Nanotechnology in Australia
What is nanotechnology anyway?
Separating the science from the science fiction is not always so easy in the fast growing field of nanotechnology – it's the doomsday predictions that get the most attention in the media, like the micro-Frankenstein scenario of nano-robots turning the world into grey goo.
What's certainly true is that nanotechnology will be the next technological revolution, dramatically changing all areas of society over the next decade. The current level of investment in North America, Europe and Asia supports this vision. So what is nanotechnology, really?
The most publicised vision is the least likely – the concept of tiny nano-robots swimming around in our bloodstreams keeping us healthy or, alternatively for the doomsayers, going terribly wrong. These ideas stem from proposals that atoms and molecules could act as self-assembling machinery, performing production tasks at the nanoscale. Although some progress is being made along these lines it will be many years, if at all, before we see such technologies commercially available.
In reality an entire industry has already developed independent of the nano-bots, with an increasing number of products entering the market. Sun-screens that are clear, cosmetics with UV protecting properties, stain-proof cloths, even the energy-storage devices in your mobile phone and other electronic devices are all examples of commercially available nanotechnologies.
Nanotechnology then is about using our understanding of the world at the scale of atoms and molecules (the basic building blocks of nature) to manufacture materials and products with unusual and beneficial properties. This is where the revolution is already taking place.
At another level, nanotechology is a manufacturing process and can be applied to the way many, already familiar, products are made. Rather than manufacturing from the ‘top-down’, taking a large piece of material and chiselling away to the final product, nanotechnology strives to manufacture from the ‘bottom-up’. By building products starting from nature's basic building blocks, atoms and molecules, materials can be created with amazing properties and performance. Take, for example, the flexible electronics revolution. Here, electronic circuits can be printed onto flexible plastic backing materials promising cheap electronics that can be used in many applications such as flexible, portable displays to replace newspapers and other print media.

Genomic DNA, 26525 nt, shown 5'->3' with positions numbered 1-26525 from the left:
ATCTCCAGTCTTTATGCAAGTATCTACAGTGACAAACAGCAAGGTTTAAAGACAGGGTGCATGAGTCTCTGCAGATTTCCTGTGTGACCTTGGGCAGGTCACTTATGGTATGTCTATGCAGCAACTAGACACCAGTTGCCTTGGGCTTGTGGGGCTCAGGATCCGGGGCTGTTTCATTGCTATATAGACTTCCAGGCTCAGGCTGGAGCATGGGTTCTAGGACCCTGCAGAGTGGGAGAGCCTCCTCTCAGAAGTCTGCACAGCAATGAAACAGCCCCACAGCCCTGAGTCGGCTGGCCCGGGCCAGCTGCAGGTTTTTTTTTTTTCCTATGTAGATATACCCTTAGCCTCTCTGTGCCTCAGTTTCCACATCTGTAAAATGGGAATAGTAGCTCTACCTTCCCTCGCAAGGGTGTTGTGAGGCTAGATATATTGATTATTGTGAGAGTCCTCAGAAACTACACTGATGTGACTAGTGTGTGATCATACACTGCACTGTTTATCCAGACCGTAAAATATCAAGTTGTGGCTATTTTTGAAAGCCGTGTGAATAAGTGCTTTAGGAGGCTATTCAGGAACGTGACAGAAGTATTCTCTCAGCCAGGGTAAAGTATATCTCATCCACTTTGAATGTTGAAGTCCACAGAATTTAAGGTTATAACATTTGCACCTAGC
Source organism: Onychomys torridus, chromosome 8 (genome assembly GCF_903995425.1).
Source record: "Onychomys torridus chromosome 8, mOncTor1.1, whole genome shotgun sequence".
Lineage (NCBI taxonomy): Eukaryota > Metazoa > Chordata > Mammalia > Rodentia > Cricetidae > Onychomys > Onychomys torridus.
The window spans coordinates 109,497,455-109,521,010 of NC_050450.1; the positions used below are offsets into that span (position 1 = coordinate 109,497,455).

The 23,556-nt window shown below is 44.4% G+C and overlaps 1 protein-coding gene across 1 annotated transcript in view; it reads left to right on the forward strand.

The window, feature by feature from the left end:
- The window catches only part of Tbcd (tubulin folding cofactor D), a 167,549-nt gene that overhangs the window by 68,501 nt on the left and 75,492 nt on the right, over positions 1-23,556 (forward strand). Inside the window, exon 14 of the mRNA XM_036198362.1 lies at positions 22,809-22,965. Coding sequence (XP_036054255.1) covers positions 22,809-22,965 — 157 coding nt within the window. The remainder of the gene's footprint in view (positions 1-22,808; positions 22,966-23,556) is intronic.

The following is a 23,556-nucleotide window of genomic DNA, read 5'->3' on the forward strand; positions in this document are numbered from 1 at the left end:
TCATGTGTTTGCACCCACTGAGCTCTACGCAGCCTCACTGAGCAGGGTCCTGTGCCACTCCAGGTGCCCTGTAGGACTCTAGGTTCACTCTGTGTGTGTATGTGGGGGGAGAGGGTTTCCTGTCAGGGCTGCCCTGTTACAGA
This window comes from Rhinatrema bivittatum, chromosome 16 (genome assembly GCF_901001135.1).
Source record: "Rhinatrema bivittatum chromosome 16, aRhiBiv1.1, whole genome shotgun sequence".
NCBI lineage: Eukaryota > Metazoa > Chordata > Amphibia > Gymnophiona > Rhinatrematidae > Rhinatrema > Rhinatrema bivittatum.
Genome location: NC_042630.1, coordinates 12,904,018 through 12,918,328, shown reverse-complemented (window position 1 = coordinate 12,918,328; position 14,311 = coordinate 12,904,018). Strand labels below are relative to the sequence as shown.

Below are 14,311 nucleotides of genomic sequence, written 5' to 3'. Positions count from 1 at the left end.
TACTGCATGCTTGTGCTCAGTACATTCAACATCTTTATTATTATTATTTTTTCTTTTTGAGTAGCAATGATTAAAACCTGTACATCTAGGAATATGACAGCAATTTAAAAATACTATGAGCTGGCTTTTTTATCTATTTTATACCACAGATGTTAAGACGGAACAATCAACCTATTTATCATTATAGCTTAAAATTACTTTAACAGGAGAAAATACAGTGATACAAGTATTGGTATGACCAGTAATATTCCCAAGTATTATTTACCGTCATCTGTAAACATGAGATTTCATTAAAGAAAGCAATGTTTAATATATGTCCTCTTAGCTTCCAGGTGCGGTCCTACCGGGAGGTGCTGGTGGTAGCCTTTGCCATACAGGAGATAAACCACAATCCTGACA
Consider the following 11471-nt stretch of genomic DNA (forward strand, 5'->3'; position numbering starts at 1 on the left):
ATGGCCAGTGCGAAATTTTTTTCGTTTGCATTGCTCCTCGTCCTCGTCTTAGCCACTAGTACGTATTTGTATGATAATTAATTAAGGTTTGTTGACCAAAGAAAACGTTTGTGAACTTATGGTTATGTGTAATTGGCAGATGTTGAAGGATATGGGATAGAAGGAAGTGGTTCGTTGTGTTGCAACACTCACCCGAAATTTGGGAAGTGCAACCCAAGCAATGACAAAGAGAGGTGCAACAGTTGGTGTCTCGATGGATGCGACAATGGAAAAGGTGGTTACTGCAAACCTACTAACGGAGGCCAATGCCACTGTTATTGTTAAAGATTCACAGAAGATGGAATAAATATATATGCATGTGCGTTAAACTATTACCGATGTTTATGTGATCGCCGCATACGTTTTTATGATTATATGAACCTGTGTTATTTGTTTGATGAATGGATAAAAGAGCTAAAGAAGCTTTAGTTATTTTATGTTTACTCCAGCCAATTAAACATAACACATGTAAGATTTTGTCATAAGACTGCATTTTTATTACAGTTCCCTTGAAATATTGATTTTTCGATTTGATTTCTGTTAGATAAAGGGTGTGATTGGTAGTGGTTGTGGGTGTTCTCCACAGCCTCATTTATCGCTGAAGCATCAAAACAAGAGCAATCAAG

Becoming a Nanotechnologist
How do you become a part of this technological revolution ? At its core, nanotechnology is about working at the scale of atoms and molecules. A good knowledge of the properties and behaviour of the world at this scale is important, in other words science at the nanoscale. This knowledge cuts across the traditional science disciplines of physics, chemistry and biology, incorporating elements from each. Physics and chemistry play a central role, providing a detailed understanding of the behaviour of atoms and molecules. Elements from biology provide the inspiration for new nanotechnologies – nature is after all the original nanotechnologist and has evolved all manner of nanoscale technologies. The elastic protein that allows fleas to jump incredible distances, for example, has been copied to make an elastic material with very unusual and useful properties.